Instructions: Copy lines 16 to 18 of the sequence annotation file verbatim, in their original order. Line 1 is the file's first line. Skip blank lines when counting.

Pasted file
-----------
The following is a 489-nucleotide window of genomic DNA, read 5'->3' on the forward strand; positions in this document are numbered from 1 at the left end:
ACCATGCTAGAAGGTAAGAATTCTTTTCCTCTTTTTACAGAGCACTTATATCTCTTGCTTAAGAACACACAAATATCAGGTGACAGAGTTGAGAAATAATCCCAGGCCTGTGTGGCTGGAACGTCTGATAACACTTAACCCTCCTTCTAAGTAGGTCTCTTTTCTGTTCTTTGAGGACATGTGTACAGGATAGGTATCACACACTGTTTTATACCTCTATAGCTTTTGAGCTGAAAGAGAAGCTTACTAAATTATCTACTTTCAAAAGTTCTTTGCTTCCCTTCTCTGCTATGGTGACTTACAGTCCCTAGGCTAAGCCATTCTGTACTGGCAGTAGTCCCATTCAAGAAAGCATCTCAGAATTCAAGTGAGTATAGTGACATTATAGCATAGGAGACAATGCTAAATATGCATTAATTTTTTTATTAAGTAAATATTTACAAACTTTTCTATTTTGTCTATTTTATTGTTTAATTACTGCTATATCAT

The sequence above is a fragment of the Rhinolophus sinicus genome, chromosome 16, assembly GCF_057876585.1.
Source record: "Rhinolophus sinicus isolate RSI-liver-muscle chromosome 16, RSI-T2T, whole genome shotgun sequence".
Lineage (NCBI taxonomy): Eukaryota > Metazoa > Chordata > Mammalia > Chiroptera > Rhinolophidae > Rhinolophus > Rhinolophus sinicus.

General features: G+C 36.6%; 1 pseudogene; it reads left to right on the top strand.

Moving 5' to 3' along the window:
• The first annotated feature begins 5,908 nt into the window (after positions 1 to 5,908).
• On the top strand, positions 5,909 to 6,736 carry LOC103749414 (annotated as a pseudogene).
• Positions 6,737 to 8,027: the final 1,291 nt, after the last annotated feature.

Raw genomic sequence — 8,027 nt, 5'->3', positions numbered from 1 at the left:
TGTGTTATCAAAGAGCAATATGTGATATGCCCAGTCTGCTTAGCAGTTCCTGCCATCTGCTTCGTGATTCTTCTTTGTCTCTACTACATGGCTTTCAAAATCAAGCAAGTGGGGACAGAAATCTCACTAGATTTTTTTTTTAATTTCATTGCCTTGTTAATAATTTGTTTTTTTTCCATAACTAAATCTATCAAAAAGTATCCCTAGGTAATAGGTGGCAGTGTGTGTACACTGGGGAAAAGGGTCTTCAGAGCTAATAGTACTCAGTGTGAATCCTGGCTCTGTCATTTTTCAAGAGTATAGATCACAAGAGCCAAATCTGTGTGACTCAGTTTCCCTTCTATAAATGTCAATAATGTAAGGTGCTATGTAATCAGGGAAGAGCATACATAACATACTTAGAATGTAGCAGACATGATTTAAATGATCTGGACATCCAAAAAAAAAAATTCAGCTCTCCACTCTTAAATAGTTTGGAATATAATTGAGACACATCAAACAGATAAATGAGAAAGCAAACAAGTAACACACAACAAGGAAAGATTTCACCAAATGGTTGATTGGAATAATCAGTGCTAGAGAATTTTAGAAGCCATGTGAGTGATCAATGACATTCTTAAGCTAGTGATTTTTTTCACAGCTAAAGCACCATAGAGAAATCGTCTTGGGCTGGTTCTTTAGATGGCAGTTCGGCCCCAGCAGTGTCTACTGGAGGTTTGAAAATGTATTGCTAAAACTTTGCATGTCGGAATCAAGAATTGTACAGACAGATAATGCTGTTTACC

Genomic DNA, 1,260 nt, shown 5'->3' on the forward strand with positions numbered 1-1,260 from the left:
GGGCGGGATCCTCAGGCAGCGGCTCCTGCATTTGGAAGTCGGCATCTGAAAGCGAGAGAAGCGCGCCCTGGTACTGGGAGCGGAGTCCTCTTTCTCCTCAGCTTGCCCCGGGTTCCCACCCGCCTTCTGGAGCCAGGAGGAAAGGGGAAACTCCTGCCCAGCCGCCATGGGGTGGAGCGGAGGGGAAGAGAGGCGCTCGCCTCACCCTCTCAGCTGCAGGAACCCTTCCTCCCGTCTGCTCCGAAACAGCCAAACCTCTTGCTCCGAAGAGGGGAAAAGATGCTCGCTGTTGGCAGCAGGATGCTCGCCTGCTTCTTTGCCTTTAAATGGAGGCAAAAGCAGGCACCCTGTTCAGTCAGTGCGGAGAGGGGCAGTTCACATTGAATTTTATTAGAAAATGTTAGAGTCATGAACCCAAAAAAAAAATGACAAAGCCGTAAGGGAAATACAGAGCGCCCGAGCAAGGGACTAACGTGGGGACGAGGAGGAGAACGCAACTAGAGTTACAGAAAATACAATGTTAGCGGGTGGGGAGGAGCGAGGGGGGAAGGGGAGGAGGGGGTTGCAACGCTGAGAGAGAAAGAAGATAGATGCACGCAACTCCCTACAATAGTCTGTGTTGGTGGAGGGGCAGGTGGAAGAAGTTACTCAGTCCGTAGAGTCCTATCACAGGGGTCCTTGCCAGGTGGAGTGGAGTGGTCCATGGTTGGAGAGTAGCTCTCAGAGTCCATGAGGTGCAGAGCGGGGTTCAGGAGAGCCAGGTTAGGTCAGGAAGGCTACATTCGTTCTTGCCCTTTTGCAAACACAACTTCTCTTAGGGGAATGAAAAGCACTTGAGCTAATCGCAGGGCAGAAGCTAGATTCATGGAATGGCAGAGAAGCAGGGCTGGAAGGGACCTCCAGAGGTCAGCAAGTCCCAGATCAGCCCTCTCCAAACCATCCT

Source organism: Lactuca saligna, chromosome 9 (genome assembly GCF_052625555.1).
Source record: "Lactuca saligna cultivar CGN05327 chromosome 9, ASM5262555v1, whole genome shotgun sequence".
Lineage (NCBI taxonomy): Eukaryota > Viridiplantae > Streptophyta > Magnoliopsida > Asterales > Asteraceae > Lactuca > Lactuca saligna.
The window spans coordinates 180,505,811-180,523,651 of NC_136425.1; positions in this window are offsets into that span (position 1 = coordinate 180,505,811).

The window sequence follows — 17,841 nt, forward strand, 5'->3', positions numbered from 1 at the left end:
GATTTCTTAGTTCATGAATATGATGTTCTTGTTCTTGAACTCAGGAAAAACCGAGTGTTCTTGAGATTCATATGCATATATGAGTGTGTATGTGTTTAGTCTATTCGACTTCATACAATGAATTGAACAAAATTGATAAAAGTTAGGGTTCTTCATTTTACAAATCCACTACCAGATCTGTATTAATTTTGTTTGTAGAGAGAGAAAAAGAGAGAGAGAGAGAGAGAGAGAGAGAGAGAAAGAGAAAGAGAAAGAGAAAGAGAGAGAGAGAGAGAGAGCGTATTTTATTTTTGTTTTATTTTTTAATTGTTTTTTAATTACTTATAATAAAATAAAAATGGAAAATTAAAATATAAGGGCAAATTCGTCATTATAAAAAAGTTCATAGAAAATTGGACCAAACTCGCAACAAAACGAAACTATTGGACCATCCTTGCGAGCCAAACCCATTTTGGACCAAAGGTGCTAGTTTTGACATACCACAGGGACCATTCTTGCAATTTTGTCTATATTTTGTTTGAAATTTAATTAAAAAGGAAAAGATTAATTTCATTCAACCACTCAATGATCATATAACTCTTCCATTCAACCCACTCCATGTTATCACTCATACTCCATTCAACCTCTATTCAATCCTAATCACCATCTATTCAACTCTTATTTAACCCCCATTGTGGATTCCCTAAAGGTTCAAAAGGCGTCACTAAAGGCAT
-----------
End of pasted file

Source record: "Lactuca saligna cultivar CGN05327 chromosome 9, ASM5262555v1, whole genome shotgun sequence".
Lineage (NCBI taxonomy): Eukaryota > Viridiplantae > Streptophyta > Magnoliopsida > Asterales > Asteraceae > Lactuca > Lactuca saligna.
The window spans coordinates 180,505,811-180,523,651 of NC_136425.1; positions in this window are offsets into that span (position 1 = coordinate 180,505,811).